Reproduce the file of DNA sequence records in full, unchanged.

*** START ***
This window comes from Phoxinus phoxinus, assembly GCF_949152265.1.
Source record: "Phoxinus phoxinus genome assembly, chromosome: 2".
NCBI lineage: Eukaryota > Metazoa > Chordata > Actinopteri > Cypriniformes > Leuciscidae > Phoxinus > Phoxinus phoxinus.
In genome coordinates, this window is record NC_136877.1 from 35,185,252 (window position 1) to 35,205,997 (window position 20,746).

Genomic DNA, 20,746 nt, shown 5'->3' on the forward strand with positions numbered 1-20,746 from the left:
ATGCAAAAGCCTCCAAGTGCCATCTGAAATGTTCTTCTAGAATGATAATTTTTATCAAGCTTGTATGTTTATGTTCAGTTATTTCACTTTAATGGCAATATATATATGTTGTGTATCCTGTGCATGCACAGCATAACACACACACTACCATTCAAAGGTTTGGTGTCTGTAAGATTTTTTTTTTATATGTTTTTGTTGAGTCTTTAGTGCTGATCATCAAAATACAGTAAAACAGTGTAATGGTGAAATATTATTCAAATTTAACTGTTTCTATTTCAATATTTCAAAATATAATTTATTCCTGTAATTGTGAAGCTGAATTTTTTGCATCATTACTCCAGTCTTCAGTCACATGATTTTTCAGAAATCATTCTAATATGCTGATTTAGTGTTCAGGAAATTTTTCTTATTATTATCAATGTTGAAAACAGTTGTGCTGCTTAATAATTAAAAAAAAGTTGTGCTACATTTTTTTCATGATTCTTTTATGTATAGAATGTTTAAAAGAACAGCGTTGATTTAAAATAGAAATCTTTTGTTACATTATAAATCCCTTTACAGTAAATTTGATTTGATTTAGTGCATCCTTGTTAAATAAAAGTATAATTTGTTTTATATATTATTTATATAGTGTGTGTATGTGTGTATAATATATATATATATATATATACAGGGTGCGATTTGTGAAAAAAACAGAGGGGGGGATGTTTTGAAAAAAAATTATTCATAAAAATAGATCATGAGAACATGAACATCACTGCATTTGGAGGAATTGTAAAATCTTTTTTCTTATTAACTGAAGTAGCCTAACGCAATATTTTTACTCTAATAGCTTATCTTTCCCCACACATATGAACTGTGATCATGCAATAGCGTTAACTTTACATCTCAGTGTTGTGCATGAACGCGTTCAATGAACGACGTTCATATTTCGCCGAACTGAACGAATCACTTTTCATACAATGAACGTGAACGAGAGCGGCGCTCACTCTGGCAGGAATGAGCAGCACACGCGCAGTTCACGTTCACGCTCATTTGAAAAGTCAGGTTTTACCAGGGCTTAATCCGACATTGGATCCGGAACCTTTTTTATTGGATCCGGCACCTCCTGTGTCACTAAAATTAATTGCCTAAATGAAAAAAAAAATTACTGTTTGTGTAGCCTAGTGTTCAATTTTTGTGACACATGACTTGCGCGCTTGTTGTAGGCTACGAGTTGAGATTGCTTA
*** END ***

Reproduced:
This window comes from Phoxinus phoxinus, assembly GCF_949152265.1.
Source record: "Phoxinus phoxinus genome assembly, chromosome: 2".
NCBI lineage: Eukaryota > Metazoa > Chordata > Actinopteri > Cypriniformes > Leuciscidae > Phoxinus > Phoxinus phoxinus.
In genome coordinates, this window is record NC_136877.1 from 35,185,252 (window position 1) to 35,205,997 (window position 20,746).

Genomic DNA, 20,746 nt, shown 5'->3' on the forward strand with positions numbered 1-20,746 from the left:
ATGCAAAAGCCTCCAAGTGCCATCTGAAATGTTCTTCTAGAATGATAATTTTTATCAAGCTTGTATGTTTATGTTCAGTTATTTCACTTTAATGGCAATATATATATGTTGTGTATCCTGTGCATGCACAGCATAACACACACACTACCATTCAAAGGTTTGGTGTCTGTAAGATTTTTTTTTTATATGTTTTTGTTGAGTCTTTAGTGCTGATCATCAAAATACAGTAAAACAGTGTAATGGTGAAATATTATTCAAATTTAACTGTTTCTATTTCAATATTTCAAAATATAATTTATTCCTGTAATTGTGAAGCTGAATTTTTTGCATCATTACTCCAGTCTTCAGTCACATGATTTTTCAGAAATCATTCTAATATGCTGATTTAGTGTTCAGGAAATTTTTCTTATTATTATCAATGTTGAAAACAGTTGTGCTGCTTAATAATTAAAAAAAAGTTGTGCTACATTTTTTTCATGATTCTTTTATGTATAGAATGTTTAAAAGAACAGCGTTGATTTAAAATAGAAATCTTTTGTTACATTATAAATCCCTTTACAGTAAATTTGATTTGATTTAGTGCATCCTTGTTAAATAAAAGTATAATTTGTTTTATATATTATTTATATAGTGTGTGTATGTGTGTATAATATATATATATATATATATACAGGGTGCGATTTGTGAAAAAAACAGAGGGGGGGATGTTTTGAAAAAAAATTATTCATAAAAATAGATCATGAGAACATGAACATCACTGCATTTGGAGGAATTGTAAAATCTTTTTTCTTATTAACTGAAGTAGCCTAACGCAATATTTTTACTCTAATAGCTTATCTTTCCCCACACATATGAACTGTGATCATGCAATAGCGTTAACTTTACATCTCAGTGTTGTGCATGAACGCGTTCAATGAACGACGTTCATATTTCGCCGAACTGAACGAATCACTTTTCATACAATGAACGTGAACGAGAGCGGCGCTCACTCTGGCAGGAATGAGCAGCACACGCGCAGTTCACGTTCACGCTCATTTGAAAAGTCAGGTTTTACCAGGGCTTAATCCGACATTGGATCCGGAACCTTTTTTATTGGATCCGGCACCTCCTGTGTCACTAAAATTAATTGCCTAAATGAAAAAAAAAATTACTGTTTGTGTAGCCTAGTGTTCAATTTTTGTGACACATGACTTGCGCGCTTGTTGTAGGCTACGAGTTGAGATTGCTTA